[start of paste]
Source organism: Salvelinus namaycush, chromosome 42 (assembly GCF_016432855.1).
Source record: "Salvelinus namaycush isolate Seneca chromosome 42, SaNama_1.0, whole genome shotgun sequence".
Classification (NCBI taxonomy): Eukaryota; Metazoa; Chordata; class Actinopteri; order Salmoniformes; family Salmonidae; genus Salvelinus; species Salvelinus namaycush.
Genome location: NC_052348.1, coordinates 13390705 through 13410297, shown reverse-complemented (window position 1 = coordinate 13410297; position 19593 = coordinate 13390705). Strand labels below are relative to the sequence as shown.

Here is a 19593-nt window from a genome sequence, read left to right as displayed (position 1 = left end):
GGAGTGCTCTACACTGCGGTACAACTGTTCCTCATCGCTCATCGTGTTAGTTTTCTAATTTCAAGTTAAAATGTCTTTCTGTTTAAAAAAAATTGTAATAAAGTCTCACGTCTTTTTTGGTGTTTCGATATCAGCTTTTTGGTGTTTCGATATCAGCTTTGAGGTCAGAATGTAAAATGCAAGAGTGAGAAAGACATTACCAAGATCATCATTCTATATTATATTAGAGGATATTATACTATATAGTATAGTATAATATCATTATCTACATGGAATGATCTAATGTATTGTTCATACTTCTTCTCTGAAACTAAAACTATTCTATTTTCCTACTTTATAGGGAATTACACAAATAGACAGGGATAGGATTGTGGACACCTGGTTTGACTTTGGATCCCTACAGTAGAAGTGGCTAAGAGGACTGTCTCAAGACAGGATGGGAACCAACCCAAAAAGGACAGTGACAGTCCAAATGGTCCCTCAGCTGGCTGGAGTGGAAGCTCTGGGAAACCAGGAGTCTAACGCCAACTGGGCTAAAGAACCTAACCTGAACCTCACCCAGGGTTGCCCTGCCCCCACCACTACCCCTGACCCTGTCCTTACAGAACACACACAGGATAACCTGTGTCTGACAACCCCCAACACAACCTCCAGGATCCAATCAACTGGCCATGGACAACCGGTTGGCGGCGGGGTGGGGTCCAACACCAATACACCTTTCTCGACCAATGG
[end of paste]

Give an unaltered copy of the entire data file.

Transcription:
Source organism: Salvelinus namaycush, chromosome 42 (assembly GCF_016432855.1).
Source record: "Salvelinus namaycush isolate Seneca chromosome 42, SaNama_1.0, whole genome shotgun sequence".
Classification (NCBI taxonomy): Eukaryota; Metazoa; Chordata; class Actinopteri; order Salmoniformes; family Salmonidae; genus Salvelinus; species Salvelinus namaycush.
Genome location: NC_052348.1, coordinates 13390705 through 13410297, shown reverse-complemented (window position 1 = coordinate 13410297; position 19593 = coordinate 13390705). Strand labels below are relative to the sequence as shown.

Here is a 19593-nt window from a genome sequence, read left to right as displayed (position 1 = left end):
GGAGTGCTCTACACTGCGGTACAACTGTTCCTCATCGCTCATCGTGTTAGTTTTCTAATTTCAAGTTAAAATGTCTTTCTGTTTAAAAAAAATTGTAATAAAGTCTCACGTCTTTTTTGGTGTTTCGATATCAGCTTTTTGGTGTTTCGATATCAGCTTTGAGGTCAGAATGTAAAATGCAAGAGTGAGAAAGACATTACCAAGATCATCATTCTATATTATATTAGAGGATATTATACTATATAGTATAGTATAATATCATTATCTACATGGAATGATCTAATGTATTGTTCATACTTCTTCTCTGAAACTAAAACTATTCTATTTTCCTACTTTATAGGGAATTACACAAATAGACAGGGATAGGATTGTGGACACCTGGTTTGACTTTGGATCCCTACAGTAGAAGTGGCTAAGAGGACTGTCTCAAGACAGGATGGGAACCAACCCAAAAAGGACAGTGACAGTCCAAATGGTCCCTCAGCTGGCTGGAGTGGAAGCTCTGGGAAACCAGGAGTCTAACGCCAACTGGGCTAAAGAACCTAACCTGAACCTCACCCAGGGTTGCCCTGCCCCCACCACTACCCCTGACCCTGTCCTTACAGAACACACACAGGATAACCTGTGTCTGACAACCCCCAACACAACCTCCAGGATCCAATCAACTGGCCATGGACAACCGGTTGGCGGCGGGGTGGGGTCCAACACCAATACACCTTTCTCGACCAATGG